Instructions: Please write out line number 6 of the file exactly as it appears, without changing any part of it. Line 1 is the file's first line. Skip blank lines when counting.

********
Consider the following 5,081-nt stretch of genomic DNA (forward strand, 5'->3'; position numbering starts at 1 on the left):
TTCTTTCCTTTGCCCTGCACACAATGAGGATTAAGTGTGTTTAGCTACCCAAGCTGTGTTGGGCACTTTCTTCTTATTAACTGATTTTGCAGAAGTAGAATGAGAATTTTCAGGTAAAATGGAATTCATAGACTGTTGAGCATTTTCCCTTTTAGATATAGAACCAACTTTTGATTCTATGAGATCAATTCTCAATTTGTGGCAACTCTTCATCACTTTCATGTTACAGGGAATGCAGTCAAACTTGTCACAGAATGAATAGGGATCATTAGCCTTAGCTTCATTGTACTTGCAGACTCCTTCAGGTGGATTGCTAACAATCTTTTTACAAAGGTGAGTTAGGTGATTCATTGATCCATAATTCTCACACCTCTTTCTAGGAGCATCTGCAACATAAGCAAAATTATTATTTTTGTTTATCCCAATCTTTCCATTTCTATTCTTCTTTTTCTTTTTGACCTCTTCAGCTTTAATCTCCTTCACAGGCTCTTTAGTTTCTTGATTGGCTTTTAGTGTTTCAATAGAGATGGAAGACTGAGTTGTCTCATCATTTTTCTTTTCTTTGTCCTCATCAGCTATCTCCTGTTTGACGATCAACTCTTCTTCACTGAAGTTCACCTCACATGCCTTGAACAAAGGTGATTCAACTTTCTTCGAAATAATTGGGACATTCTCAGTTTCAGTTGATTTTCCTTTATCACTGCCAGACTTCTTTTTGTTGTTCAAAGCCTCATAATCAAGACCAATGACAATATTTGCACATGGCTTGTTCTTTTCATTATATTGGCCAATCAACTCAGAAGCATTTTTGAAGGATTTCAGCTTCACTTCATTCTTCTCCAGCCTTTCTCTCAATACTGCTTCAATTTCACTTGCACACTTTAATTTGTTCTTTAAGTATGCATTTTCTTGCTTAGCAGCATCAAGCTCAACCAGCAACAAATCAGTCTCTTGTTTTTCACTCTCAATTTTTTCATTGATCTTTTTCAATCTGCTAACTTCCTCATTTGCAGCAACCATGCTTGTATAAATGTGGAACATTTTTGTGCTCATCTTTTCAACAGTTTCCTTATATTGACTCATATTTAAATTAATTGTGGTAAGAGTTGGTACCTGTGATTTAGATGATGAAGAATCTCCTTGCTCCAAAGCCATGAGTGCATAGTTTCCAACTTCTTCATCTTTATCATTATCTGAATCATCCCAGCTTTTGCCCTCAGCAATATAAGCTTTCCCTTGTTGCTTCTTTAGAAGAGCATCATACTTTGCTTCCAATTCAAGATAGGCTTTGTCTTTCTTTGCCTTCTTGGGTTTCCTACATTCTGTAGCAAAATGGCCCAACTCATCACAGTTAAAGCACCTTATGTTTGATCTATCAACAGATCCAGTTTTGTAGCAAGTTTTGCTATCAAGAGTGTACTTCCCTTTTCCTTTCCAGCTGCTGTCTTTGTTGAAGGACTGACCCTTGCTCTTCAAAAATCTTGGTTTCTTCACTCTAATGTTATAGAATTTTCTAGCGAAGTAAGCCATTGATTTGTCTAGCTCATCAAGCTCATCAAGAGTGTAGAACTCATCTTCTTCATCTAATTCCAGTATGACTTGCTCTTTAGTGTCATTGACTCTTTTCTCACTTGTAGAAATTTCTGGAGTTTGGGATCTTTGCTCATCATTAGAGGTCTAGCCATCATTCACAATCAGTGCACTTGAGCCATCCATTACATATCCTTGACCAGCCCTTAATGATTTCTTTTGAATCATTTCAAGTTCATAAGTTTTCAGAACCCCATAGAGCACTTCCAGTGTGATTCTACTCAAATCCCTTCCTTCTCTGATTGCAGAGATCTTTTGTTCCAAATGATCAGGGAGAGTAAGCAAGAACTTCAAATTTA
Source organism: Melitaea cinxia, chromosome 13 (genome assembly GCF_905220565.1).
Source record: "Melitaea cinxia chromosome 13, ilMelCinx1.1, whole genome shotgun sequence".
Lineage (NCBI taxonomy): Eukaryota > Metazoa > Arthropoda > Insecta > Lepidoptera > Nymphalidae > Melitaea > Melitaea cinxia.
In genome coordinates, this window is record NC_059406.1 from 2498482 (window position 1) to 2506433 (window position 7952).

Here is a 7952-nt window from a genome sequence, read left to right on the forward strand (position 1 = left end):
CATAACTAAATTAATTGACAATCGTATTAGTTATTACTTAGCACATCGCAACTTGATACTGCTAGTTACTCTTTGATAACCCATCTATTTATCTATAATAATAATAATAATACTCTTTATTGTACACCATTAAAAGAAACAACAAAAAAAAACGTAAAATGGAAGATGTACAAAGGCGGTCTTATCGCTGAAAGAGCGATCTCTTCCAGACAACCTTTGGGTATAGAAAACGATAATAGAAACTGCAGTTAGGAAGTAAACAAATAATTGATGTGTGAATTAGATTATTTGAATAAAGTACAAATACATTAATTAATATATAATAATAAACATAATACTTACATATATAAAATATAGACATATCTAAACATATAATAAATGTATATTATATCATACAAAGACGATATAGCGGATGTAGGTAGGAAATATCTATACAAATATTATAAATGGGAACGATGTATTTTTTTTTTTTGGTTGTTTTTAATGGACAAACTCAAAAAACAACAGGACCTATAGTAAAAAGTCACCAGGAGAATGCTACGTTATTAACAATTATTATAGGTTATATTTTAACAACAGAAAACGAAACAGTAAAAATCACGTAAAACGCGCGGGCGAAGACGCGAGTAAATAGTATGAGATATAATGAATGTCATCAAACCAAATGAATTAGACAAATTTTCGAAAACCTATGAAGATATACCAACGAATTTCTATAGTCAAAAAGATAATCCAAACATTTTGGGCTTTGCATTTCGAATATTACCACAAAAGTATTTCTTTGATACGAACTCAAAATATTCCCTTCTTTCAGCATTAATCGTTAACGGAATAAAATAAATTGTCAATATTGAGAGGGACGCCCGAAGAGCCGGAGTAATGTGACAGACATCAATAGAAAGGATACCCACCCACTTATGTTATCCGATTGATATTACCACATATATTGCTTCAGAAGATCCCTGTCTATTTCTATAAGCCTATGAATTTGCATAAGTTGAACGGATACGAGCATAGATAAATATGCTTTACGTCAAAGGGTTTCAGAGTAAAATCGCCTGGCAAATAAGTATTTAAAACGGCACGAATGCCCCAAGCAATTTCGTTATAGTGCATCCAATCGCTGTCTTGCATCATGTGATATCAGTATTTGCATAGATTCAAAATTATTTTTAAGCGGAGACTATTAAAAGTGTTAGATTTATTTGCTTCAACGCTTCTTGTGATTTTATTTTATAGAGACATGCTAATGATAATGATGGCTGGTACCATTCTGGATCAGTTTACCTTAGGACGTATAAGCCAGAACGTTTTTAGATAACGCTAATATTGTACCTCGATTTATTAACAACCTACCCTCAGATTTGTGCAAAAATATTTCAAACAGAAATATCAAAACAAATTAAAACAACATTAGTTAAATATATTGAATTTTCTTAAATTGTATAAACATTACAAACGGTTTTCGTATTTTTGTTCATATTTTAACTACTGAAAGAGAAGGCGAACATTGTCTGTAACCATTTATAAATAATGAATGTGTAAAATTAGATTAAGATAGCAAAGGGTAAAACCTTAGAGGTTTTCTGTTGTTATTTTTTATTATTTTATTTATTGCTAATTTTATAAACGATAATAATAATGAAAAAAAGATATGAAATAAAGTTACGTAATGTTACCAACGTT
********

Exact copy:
In genome coordinates, this window is record NC_059406.1 from 2498482 (window position 1) to 2506433 (window position 7952).